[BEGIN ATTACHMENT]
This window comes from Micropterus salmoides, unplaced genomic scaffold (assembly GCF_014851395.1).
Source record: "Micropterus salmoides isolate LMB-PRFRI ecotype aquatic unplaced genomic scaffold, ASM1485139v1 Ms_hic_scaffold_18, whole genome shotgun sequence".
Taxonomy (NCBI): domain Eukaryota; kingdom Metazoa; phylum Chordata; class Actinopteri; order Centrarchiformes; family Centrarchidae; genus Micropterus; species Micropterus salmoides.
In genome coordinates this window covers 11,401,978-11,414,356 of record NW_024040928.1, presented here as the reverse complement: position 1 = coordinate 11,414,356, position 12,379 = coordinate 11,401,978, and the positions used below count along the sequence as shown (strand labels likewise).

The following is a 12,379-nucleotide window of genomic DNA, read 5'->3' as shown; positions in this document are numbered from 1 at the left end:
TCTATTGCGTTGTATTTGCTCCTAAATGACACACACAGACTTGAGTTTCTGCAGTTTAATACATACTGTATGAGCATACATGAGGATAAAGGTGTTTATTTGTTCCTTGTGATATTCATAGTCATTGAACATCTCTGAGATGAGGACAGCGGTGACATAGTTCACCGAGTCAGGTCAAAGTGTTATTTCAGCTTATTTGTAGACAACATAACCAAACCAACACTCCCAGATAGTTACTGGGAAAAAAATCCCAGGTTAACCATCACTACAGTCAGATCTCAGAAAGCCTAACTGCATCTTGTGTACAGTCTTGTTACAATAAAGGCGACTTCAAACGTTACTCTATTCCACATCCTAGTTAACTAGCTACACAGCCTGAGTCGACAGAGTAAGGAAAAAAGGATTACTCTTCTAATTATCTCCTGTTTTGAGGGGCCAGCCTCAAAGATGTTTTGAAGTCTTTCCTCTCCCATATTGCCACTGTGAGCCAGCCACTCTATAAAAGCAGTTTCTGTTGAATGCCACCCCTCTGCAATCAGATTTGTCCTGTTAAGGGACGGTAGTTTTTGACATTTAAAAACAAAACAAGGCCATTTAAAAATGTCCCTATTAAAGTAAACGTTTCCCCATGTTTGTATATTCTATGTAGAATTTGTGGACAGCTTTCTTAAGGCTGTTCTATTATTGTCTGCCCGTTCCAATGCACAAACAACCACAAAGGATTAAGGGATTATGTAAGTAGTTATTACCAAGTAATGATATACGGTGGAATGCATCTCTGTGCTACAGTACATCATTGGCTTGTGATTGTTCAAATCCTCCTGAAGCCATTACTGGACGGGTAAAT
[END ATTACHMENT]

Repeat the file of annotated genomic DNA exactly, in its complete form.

This window comes from Micropterus salmoides, unplaced genomic scaffold (assembly GCF_014851395.1).
Source record: "Micropterus salmoides isolate LMB-PRFRI ecotype aquatic unplaced genomic scaffold, ASM1485139v1 Ms_hic_scaffold_18, whole genome shotgun sequence".
Taxonomy (NCBI): domain Eukaryota; kingdom Metazoa; phylum Chordata; class Actinopteri; order Centrarchiformes; family Centrarchidae; genus Micropterus; species Micropterus salmoides.
In genome coordinates this window covers 11,401,978-11,414,356 of record NW_024040928.1, presented here as the reverse complement: position 1 = coordinate 11,414,356, position 12,379 = coordinate 11,401,978, and the positions used below count along the sequence as shown (strand labels likewise).

The following is a 12,379-nucleotide window of genomic DNA, read 5'->3' as shown; positions in this document are numbered from 1 at the left end:
TCTATTGCGTTGTATTTGCTCCTAAATGACACACACAGACTTGAGTTTCTGCAGTTTAATACATACTGTATGAGCATACATGAGGATAAAGGTGTTTATTTGTTCCTTGTGATATTCATAGTCATTGAACATCTCTGAGATGAGGACAGCGGTGACATAGTTCACCGAGTCAGGTCAAAGTGTTATTTCAGCTTATTTGTAGACAACATAACCAAACCAACACTCCCAGATAGTTACTGGGAAAAAAATCCCAGGTTAACCATCACTACAGTCAGATCTCAGAAAGCCTAACTGCATCTTGTGTACAGTCTTGTTACAATAAAGGCGACTTCAAACGTTACTCTATTCCACATCCTAGTTAACTAGCTACACAGCCTGAGTCGACAGAGTAAGGAAAAAAGGATTACTCTTCTAATTATCTCCTGTTTTGAGGGGCCAGCCTCAAAGATGTTTTGAAGTCTTTCCTCTCCCATATTGCCACTGTGAGCCAGCCACTCTATAAAAGCAGTTTCTGTTGAATGCCACCCCTCTGCAATCAGATTTGTCCTGTTAAGGGACGGTAGTTTTTGACATTTAAAAACAAAACAAGGCCATTTAAAAATGTCCCTATTAAAGTAAACGTTTCCCCATGTTTGTATATTCTATGTAGAATTTGTGGACAGCTTTCTTAAGGCTGTTCTATTATTGTCTGCCCGTTCCAATGCACAAACAACCACAAAGGATTAAGGGATTATGTAAGTAGTTATTACCAAGTAATGATATACGGTGGAATGCATCTCTGTGCTACAGTACATCATTGGCTTGTGATTGTTCAAATCCTCCTGAAGCCATTACTGGACGGGTAAAT